Skeletal regenerative medicine aims to repair or regenerate skeletal tissues using pharmacotherapies, cell-based treatments, and/or surgical interventions. The field is guided by biological principles active during development, wound healing, aging, and carcinogenesis. Skeletal development and tissue maintenance in adults represent highly intricate biological processes that require continuous adjustments in the expression of cell type-specific genes that generate, remodel, and repair the skeletal extracellular matrix. Errors in these processes can facilitate musculoskeletal disease including cancers or injury. The fundamental molecular mechanisms by which cell type-specific patterns in gene expression are established and retained during successive mitotic divisions require epigenetic control, which we review here. We focus on epigenetic regulatory proteins that control the mammalian epigenome at the level of chromatin with emphasis on proteins that are amenable to drug intervention to mitigate skeletal tissue degeneration (e.g., osteoarthritis and osteoporosis). We highlight recent findings on a number of druggable epigenetic regulators, including DNA methyltransferases (e.g., DNMT1, DNMT3A, and DNMT3B) and hydroxylases (e.g., TET1, TET2, and TET3), histone methyltransferases (e.g., EZH1, EZH2, and DOT1L) as well as histone deacetylases (e.g., HDAC3, HDAC4, and HDAC7) and histone acetyl readers (e.g., BRD4) in relation to the development of bone or cartilage regenerative drug therapies. We also review how histone mutations lead to epigenomic catastrophe and cause musculoskeletal tumors. The combined body of molecular and genetic studies focusing on epigenetic regulators indicates that these proteins are critical for normal skeletogenesis and viable candidate drug targets for short-term local pharmacological strategies to mitigate musculoskeletal tissue degeneration.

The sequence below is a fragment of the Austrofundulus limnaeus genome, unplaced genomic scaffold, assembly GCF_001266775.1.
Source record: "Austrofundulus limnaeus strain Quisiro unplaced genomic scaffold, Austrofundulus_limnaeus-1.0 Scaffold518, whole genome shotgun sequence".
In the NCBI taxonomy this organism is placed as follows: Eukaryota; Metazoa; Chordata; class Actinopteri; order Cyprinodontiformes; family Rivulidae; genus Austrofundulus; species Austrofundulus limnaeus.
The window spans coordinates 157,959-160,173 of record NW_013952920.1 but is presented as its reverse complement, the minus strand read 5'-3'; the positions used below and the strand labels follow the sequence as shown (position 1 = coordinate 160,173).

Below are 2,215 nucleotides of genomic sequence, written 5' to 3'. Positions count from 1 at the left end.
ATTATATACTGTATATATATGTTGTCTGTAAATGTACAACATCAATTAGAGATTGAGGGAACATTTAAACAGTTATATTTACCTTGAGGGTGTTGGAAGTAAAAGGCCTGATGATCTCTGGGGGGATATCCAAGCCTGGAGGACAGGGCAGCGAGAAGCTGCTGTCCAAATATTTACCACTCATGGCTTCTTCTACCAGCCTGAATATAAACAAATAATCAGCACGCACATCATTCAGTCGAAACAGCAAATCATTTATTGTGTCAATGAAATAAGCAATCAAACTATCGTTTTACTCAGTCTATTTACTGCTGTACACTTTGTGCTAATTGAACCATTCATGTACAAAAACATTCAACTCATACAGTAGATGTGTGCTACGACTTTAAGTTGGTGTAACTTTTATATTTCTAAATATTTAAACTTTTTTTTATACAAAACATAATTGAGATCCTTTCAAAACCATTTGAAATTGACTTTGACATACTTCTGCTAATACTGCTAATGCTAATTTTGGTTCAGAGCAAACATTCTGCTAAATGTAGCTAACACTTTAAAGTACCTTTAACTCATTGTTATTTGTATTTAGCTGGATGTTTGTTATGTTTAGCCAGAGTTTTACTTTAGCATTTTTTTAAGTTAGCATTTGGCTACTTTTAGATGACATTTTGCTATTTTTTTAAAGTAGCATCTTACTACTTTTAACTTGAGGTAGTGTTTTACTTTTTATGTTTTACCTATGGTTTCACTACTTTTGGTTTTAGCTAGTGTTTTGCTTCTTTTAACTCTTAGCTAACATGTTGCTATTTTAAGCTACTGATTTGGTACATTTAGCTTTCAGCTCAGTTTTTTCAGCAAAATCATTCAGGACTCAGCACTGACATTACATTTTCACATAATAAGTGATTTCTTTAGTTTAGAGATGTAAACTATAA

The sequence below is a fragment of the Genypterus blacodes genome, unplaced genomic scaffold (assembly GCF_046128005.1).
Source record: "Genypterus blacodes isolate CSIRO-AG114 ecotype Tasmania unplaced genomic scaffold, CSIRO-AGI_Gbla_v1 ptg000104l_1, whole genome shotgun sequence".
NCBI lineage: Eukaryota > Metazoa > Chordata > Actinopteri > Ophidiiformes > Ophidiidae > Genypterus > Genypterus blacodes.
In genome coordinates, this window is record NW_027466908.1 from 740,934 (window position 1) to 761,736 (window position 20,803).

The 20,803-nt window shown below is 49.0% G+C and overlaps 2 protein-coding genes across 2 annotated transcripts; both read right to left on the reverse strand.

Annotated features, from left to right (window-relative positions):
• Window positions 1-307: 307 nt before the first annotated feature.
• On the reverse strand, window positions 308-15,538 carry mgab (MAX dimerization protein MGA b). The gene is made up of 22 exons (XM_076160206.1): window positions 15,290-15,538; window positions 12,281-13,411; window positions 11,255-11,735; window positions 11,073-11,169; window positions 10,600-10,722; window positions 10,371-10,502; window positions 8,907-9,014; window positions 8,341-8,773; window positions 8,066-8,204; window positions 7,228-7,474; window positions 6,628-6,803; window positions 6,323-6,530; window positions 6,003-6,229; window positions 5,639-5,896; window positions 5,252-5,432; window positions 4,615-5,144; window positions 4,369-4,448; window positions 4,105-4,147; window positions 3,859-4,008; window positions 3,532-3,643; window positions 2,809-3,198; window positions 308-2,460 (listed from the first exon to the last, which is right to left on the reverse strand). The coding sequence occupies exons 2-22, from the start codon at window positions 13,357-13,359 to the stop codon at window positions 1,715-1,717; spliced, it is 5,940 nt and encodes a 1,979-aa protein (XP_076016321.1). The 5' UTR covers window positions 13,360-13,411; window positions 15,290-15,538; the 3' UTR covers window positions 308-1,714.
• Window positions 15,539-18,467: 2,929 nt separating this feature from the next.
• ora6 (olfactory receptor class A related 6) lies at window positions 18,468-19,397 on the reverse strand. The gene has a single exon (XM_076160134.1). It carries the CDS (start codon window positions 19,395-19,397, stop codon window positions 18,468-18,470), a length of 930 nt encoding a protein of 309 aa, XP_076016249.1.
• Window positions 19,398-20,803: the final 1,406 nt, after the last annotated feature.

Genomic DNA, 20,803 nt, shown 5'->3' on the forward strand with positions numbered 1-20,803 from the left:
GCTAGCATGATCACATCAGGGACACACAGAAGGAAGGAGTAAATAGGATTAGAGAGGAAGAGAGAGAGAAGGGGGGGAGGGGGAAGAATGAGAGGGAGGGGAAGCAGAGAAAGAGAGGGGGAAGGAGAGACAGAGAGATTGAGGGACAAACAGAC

- skeletal development
ASJC Scopus subject areas
- Orthopedics and Sports Medicine